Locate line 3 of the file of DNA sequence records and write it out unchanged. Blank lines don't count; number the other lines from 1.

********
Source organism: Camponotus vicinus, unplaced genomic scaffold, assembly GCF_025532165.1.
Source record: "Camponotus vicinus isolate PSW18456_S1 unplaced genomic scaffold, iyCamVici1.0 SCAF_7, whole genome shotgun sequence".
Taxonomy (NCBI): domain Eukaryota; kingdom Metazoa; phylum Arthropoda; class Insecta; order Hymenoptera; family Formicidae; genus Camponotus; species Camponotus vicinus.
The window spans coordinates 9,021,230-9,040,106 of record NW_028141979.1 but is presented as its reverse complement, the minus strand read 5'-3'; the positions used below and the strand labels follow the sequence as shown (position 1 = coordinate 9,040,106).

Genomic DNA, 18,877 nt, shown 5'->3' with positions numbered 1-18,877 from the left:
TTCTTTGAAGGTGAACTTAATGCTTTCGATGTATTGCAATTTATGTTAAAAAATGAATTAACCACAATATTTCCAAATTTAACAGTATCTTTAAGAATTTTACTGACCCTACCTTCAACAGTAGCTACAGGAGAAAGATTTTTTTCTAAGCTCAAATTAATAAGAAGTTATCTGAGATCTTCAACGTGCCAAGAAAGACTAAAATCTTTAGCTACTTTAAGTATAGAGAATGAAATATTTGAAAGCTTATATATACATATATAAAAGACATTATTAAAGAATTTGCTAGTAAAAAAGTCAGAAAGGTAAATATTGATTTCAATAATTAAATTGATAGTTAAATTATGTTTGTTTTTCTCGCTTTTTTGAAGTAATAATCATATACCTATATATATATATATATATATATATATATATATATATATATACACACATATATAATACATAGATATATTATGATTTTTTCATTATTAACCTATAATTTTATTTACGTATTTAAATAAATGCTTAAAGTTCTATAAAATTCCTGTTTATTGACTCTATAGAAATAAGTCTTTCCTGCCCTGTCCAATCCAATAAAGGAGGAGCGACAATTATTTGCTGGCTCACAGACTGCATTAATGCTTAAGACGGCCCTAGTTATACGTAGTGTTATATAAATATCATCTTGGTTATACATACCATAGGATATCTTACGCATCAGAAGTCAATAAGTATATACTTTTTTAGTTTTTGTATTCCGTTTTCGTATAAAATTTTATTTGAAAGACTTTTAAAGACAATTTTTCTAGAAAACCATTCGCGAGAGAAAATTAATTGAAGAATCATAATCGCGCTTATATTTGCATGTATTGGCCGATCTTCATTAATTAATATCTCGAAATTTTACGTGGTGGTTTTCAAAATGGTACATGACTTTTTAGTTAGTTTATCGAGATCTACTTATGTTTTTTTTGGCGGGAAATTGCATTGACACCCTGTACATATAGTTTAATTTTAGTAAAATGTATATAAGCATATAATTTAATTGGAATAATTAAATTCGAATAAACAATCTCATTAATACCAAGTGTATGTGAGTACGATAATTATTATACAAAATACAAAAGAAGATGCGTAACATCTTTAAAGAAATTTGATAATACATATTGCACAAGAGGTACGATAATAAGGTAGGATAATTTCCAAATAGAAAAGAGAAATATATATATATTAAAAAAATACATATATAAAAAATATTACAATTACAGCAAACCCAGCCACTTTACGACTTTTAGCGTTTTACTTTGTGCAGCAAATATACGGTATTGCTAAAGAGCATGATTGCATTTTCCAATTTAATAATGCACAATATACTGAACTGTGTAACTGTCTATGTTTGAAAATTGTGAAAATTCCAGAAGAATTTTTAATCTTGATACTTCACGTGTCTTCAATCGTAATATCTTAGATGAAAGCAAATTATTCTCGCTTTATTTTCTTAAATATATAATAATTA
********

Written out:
Taxonomy (NCBI): domain Eukaryota; kingdom Metazoa; phylum Arthropoda; class Insecta; order Hymenoptera; family Formicidae; genus Camponotus; species Camponotus vicinus.